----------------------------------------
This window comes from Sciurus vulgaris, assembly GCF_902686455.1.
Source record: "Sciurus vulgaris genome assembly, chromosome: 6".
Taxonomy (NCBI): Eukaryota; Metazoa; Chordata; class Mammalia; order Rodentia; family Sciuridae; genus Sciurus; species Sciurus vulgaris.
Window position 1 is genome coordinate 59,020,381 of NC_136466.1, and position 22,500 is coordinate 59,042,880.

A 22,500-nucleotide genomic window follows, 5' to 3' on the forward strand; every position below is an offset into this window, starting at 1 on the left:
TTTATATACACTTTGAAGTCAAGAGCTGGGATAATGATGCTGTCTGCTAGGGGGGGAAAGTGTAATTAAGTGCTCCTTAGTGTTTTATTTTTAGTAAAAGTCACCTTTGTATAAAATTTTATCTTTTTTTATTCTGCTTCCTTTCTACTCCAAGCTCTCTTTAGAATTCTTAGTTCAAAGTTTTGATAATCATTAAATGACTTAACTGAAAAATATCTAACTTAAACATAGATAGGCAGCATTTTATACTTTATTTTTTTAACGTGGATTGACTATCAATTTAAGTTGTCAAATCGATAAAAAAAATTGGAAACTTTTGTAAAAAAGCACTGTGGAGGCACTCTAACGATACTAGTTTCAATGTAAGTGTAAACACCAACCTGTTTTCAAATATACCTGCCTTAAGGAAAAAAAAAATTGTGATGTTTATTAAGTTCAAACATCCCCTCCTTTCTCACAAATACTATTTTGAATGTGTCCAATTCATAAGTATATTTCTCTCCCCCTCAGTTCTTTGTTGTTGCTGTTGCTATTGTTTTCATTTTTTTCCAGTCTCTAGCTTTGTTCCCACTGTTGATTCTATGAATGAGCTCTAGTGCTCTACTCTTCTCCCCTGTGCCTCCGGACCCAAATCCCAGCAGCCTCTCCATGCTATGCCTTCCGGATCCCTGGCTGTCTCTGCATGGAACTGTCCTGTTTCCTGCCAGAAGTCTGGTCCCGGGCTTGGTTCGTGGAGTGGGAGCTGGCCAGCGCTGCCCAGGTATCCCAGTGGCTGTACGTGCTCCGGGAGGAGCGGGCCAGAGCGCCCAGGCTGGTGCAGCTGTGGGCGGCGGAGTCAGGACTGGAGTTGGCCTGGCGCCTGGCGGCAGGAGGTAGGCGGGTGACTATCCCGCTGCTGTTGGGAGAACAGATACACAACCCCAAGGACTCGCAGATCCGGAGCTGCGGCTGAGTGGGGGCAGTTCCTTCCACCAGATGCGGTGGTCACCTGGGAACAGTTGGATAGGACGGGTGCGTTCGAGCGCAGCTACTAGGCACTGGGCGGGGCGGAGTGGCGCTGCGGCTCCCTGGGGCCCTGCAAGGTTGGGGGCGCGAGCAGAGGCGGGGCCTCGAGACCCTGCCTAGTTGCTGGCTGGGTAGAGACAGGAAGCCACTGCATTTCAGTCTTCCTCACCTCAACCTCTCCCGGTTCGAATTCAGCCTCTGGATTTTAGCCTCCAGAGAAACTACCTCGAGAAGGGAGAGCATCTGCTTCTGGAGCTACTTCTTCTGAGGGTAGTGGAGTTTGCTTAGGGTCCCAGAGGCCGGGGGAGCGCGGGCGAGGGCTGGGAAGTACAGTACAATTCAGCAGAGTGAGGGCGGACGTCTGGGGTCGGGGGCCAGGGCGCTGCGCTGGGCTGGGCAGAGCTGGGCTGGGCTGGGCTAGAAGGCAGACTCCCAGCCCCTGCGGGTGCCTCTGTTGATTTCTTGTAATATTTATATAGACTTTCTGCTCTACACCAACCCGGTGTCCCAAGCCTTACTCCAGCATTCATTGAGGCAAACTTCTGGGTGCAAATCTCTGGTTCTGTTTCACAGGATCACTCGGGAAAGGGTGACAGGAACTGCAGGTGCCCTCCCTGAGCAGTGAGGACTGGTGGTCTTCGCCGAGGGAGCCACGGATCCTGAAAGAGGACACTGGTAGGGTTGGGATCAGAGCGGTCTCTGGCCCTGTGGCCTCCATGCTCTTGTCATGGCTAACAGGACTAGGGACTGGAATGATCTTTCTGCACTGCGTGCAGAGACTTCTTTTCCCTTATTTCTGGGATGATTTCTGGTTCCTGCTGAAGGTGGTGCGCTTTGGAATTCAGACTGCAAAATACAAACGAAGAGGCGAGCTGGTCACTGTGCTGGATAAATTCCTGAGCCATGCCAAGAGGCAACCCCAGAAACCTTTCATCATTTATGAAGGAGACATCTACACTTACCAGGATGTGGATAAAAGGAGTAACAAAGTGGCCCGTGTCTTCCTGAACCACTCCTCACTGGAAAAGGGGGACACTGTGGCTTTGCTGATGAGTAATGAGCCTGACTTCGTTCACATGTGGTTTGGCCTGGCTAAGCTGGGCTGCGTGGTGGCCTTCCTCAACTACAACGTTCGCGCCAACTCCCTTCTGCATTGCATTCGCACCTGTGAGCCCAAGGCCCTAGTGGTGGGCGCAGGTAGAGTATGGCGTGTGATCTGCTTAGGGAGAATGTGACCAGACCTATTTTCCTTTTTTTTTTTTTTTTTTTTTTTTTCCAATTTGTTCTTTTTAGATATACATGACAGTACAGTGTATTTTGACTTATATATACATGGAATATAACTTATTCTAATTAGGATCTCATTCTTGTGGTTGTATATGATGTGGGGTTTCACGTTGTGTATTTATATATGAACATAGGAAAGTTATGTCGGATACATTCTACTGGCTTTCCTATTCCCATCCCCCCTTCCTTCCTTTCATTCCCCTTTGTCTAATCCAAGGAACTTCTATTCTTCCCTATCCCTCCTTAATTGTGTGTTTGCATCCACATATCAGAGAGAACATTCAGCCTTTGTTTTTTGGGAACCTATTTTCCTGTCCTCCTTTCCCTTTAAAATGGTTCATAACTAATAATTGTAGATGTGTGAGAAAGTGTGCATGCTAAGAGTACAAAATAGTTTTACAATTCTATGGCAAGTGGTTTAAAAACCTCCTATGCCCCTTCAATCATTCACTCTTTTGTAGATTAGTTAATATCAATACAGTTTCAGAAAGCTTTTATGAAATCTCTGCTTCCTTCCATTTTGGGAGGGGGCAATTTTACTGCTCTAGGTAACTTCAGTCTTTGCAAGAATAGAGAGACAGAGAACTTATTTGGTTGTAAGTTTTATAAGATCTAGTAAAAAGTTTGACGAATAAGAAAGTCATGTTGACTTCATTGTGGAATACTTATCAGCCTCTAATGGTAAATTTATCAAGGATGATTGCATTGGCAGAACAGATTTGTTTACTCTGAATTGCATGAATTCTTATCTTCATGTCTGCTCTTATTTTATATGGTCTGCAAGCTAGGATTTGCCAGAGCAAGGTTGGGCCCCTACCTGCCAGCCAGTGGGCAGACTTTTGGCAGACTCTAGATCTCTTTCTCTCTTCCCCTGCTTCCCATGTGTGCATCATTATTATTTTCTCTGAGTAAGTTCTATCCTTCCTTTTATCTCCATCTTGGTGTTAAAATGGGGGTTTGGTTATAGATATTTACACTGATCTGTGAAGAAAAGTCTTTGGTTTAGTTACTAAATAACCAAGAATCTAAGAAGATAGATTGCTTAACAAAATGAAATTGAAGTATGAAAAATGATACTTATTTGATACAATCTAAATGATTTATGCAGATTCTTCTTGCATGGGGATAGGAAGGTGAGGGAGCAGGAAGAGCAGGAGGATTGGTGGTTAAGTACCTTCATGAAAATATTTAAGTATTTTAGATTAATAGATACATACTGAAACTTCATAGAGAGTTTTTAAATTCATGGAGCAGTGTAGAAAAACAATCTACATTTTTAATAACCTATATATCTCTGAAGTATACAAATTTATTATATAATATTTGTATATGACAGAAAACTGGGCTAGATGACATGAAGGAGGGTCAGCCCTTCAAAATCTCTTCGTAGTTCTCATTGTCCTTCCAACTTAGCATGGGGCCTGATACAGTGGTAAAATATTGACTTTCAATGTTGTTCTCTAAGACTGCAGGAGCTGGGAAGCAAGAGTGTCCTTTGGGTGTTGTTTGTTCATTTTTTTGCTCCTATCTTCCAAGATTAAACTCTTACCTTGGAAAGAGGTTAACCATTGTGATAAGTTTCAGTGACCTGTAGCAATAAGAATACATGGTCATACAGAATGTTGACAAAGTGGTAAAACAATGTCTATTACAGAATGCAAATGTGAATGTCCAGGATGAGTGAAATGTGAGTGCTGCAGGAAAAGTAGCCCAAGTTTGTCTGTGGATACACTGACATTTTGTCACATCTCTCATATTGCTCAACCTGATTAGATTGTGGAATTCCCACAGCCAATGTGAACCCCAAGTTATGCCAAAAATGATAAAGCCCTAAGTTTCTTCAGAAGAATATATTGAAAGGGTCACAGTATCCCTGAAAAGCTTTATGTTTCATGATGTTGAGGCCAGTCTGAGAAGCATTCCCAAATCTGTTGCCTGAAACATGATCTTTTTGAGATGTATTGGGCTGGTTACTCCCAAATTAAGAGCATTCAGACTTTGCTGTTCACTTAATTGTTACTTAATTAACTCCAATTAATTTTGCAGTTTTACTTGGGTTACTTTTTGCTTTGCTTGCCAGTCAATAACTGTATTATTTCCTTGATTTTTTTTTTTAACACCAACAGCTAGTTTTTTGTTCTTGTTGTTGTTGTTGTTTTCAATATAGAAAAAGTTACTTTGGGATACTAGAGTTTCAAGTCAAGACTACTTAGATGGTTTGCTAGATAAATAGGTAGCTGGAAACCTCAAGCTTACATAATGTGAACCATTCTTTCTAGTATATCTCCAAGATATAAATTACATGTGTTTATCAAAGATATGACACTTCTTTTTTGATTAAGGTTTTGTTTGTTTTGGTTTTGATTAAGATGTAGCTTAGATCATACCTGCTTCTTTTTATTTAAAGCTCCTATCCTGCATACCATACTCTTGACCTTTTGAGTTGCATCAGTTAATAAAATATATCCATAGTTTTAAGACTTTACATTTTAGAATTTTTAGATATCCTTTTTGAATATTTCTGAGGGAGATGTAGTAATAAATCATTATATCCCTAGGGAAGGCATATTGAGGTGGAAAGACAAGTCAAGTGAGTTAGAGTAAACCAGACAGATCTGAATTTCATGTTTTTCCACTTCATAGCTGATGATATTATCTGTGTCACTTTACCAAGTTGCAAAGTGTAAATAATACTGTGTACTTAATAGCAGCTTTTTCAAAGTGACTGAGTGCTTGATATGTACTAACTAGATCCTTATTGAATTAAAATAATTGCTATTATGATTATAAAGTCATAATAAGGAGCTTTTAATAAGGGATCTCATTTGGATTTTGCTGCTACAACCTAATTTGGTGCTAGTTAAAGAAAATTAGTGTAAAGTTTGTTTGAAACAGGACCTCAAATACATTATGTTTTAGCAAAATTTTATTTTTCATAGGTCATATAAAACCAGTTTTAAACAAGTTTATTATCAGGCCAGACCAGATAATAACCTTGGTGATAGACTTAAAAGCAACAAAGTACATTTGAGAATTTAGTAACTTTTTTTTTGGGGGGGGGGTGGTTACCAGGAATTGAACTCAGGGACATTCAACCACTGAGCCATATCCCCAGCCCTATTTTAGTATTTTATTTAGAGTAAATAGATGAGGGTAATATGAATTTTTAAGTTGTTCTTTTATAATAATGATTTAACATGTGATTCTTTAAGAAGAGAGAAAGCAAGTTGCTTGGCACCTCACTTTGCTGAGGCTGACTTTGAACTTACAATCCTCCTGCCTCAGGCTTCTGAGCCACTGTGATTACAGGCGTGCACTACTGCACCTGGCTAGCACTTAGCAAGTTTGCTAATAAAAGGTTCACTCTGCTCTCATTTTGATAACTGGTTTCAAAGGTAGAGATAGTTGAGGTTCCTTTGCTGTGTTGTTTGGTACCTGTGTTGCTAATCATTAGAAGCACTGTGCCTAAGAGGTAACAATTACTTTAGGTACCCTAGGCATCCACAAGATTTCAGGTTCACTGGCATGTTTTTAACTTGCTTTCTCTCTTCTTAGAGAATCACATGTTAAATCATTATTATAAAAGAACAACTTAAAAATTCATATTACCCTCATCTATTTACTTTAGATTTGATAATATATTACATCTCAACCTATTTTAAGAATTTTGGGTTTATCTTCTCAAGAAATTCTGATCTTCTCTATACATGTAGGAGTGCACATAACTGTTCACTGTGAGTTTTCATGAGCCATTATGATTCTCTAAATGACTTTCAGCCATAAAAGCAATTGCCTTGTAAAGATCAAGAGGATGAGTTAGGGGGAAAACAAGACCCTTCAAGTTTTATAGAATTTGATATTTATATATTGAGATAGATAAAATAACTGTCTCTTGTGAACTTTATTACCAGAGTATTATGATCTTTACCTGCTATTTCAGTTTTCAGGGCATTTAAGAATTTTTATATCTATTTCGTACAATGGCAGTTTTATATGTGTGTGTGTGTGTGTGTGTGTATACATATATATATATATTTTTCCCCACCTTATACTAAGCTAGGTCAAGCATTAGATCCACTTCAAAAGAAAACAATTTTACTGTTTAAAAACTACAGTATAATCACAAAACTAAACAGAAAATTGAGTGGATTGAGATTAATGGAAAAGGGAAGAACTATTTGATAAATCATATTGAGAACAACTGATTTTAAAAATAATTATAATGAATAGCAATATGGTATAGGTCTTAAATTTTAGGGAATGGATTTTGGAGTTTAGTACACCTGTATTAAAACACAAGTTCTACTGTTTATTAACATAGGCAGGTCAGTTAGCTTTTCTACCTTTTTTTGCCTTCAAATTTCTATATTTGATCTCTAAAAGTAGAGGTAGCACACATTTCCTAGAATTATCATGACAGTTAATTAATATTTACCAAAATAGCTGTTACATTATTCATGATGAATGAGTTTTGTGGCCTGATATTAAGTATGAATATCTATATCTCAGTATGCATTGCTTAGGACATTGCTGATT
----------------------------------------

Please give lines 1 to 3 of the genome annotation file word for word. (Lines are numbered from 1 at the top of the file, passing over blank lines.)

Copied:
This window comes from Sciurus vulgaris, assembly GCF_902686455.1.
Source record: "Sciurus vulgaris genome assembly, chromosome: 6".
Taxonomy (NCBI): Eukaryota; Metazoa; Chordata; class Mammalia; order Rodentia; family Sciuridae; genus Sciurus; species Sciurus vulgaris.